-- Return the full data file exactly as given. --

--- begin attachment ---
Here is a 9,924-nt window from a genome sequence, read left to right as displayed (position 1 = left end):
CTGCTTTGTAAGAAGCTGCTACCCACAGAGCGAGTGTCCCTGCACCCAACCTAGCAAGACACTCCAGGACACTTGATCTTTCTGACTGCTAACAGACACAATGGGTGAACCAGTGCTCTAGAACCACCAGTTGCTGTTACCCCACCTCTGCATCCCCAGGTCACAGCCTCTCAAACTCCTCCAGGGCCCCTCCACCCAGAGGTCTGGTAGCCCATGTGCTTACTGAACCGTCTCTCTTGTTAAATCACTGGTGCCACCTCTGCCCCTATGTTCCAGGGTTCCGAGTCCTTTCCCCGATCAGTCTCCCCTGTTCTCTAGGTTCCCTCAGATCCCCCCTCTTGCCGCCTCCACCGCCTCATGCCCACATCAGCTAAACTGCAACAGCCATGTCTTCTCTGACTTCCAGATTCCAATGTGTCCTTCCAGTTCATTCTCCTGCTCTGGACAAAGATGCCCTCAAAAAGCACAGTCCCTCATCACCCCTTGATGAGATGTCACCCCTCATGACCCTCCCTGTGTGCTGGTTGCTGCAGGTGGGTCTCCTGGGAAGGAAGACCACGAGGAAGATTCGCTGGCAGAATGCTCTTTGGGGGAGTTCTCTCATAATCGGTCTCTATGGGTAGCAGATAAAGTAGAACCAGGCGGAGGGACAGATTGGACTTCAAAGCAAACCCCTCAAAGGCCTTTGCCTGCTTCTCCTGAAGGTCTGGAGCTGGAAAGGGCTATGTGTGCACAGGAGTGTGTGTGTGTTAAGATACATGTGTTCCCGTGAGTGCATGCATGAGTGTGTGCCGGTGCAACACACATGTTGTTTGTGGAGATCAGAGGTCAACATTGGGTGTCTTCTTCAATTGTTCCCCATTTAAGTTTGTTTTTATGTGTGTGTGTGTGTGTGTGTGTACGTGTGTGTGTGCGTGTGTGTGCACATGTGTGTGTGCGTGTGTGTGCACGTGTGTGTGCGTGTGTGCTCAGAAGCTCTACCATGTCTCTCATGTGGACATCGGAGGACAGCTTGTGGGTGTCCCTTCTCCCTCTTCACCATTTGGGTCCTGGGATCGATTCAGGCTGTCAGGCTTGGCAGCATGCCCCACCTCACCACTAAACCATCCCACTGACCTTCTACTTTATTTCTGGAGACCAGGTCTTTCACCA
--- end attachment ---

Here is a 9,924-nt window from a genome sequence, read left to right as displayed (position 1 = left end):
CTGCTTTGTAAGAAGCTGCTACCCACAGAGCGAGTGTCCCTGCACCCAACCTAGCAAGACACTCCAGGACACTTGATCTTTCTGACTGCTAACAGACACAATGGGTGAACCAGTGCTCTAGAACCACCAGTTGCTGTTACCCCACCTCTGCATCCCCAGGTCACAGCCTCTCAAACTCCTCCAGGGCCCCTCCACCCAGAGGTCTGGTAGCCCATGTGCTTACTGAACCGTCTCTCTTGTTAAATCACTGGTGCCACCTCTGCCCCTATGTTCCAGGGTTCCGAGTCCTTTCCCCGATCAGTCTCCCCTGTTCTCTAGGTTCCCTCAGATCCCCCCTCTTGCCGCCTCCACCGCCTCATGCCCACATCAGCTAAACTGCAACAGCCATGTCTTCTCTGACTTCCAGATTCCAATGTGTCCTTCCAGTTCATTCTCCTGCTCTGGACAAAGATGCCCTCAAAAAGCACAGTCCCTCATCACCCCTTGATGAGATGTCACCCCTCATGACCCTCCCTGTGTGCTGGTTGCTGCAGGTGGGTCTCCTGGGAAGGAAGACCACGAGGAAGATTCGCTGGCAGAATGCTCTTTGGGGGAGTTCTCTCATAATCGGTCTCTATGGGTAGCAGATAAAGTAGAACCAGGCGGAGGGACAGATTGGACTTCAAAGCAAACCCCTCAAAGGCCTTTGCCTGCTTCTCCTGAAGGTCTGGAGCTGGAAAGGGCTATGTGTGCACAGGAGTGTGTGTGTGTTAAGATACATGTGTTCCCGTGAGTGCATGCATGAGTGTGTGCCGGTGCAACACACATGTTGTTTGTGGAGATCAGAGGTCAACATTGGGTGTCTTCTTCAATTGTTCCCCATTTAAGTTTGTTTTTATGTGTGTGTGTGTGTGTGTGTGTACGTGTGTGTGTGCGTGTGTGTGCACATGTGTGTGTGCGTGTGTGTGCACGTGTGTGTGCGTGTGTGCTCAGAAGCTCTACCATGTCTCTCATGTGGACATCGGAGGACAGCTTGTGGGTGTCCCTTCTCCCTCTTCACCATTTGGGTCCTGGGATCGATTCAGGCTGTCAGGCTTGGCAGCATGCCCCACCTCACCACTAAACCATCCCACTGACCTTCTACTTTATTTCTGGAGACCAGGTCTTTCACCA